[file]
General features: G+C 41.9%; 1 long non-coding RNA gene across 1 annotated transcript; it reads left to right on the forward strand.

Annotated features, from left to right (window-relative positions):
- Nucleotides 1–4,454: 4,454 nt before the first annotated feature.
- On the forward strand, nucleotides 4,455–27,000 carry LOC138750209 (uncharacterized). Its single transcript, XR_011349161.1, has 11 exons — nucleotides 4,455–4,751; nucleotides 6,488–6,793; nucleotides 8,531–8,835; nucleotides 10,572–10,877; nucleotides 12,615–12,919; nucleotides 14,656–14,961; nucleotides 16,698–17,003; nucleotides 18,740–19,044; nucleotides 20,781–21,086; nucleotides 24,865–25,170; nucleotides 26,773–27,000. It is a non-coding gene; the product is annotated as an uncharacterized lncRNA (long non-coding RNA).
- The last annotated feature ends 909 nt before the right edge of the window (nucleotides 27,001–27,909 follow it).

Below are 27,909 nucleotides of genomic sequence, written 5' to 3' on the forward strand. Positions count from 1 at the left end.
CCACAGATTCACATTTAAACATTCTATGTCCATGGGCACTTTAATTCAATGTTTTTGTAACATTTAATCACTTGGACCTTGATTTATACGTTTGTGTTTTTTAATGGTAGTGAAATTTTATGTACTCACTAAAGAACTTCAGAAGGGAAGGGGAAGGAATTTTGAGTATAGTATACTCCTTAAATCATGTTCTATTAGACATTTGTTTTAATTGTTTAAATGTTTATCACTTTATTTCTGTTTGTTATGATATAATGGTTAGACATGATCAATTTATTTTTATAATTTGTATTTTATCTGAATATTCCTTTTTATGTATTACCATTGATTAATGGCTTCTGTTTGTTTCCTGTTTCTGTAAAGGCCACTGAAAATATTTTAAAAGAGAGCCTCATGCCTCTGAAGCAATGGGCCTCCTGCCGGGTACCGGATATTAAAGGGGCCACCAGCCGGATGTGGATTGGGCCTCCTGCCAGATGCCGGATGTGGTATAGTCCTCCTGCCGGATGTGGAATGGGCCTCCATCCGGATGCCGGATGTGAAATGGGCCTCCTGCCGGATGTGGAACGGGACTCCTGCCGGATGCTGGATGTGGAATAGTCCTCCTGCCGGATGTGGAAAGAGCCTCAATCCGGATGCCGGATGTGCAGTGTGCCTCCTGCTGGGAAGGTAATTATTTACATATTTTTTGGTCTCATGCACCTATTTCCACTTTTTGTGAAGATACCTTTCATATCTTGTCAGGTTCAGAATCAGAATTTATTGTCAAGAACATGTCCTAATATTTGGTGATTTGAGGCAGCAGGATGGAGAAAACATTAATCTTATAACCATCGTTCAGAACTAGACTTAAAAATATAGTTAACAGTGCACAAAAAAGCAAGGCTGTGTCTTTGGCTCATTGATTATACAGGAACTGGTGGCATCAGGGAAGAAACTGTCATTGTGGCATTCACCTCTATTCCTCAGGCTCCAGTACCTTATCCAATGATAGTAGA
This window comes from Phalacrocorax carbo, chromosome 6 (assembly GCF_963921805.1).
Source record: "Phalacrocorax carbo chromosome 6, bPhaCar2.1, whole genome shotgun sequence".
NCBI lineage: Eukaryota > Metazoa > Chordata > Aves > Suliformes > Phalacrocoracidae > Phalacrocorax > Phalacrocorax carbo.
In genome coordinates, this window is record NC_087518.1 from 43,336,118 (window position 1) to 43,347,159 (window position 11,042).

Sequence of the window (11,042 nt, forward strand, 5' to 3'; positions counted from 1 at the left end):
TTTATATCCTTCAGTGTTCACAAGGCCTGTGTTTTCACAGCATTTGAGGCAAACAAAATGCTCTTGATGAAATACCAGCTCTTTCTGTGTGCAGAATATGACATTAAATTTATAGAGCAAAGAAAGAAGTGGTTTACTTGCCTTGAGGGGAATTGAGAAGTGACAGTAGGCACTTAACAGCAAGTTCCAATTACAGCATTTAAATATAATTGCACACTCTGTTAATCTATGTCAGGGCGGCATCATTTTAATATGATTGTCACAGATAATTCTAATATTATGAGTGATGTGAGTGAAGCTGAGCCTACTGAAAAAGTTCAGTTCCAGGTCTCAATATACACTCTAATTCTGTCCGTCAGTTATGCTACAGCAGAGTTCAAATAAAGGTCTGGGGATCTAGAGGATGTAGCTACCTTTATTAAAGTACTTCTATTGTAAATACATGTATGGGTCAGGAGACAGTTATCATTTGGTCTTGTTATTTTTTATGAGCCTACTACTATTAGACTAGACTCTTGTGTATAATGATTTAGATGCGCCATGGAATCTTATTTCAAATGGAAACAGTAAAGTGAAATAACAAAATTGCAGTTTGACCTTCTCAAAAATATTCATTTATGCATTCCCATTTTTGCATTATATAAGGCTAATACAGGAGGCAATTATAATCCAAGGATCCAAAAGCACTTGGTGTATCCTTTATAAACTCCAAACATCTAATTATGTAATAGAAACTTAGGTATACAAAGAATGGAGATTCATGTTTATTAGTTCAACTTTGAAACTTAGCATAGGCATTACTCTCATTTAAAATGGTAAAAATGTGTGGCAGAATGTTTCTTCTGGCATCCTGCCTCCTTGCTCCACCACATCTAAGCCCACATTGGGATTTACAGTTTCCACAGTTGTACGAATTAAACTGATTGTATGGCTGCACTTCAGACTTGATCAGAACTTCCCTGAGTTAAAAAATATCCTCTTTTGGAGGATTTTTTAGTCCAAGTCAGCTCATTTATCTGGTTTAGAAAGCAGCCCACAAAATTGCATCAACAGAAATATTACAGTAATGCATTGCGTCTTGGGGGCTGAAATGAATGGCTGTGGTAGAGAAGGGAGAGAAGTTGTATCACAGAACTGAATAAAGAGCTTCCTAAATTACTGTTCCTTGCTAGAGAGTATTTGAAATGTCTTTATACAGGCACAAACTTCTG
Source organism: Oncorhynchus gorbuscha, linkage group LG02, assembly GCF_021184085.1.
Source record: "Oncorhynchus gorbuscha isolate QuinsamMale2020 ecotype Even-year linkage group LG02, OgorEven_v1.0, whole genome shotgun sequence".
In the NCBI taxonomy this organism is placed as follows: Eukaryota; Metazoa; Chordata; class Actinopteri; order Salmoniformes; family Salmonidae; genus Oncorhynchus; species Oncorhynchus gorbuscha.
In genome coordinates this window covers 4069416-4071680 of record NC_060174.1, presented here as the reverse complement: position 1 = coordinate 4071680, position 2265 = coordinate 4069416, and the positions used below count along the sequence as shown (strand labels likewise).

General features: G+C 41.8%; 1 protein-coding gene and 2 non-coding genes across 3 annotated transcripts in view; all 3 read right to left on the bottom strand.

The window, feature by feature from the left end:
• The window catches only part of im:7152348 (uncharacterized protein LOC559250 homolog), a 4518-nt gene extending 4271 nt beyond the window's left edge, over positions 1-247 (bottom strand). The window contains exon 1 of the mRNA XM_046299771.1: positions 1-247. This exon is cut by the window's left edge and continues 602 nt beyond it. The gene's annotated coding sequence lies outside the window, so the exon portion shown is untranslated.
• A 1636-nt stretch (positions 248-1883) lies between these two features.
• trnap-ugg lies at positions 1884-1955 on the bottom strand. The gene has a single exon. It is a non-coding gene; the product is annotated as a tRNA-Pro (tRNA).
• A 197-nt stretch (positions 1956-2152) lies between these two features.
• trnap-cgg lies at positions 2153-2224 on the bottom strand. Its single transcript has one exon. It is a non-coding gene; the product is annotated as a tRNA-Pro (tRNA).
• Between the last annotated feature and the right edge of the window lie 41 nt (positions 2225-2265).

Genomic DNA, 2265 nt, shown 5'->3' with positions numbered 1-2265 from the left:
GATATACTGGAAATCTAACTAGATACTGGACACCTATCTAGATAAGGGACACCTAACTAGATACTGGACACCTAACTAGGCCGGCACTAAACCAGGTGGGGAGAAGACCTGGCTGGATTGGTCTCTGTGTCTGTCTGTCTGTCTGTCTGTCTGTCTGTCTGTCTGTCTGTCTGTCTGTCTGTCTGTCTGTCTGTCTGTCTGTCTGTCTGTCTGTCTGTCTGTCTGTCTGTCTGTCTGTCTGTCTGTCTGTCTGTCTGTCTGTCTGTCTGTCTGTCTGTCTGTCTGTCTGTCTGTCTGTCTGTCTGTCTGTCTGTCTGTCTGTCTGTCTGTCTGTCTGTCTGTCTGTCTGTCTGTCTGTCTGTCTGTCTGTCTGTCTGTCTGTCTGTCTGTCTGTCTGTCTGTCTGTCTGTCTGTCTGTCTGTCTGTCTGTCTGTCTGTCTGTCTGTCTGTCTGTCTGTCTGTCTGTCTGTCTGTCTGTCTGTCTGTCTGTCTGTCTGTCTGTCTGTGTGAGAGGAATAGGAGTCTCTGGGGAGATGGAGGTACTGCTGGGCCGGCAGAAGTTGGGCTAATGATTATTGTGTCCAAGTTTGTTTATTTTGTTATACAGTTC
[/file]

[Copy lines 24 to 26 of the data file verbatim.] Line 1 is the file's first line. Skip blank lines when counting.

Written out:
• trnap-cgg lies at positions 2153-2224 on the bottom strand. Its single transcript has one exon. It is a non-coding gene; the product is annotated as a tRNA-Pro (tRNA).
• Between the last annotated feature and the right edge of the window lie 41 nt (positions 2225-2265).

Genomic DNA, 2265 nt, shown 5'->3' with positions numbered 1-2265 from the left: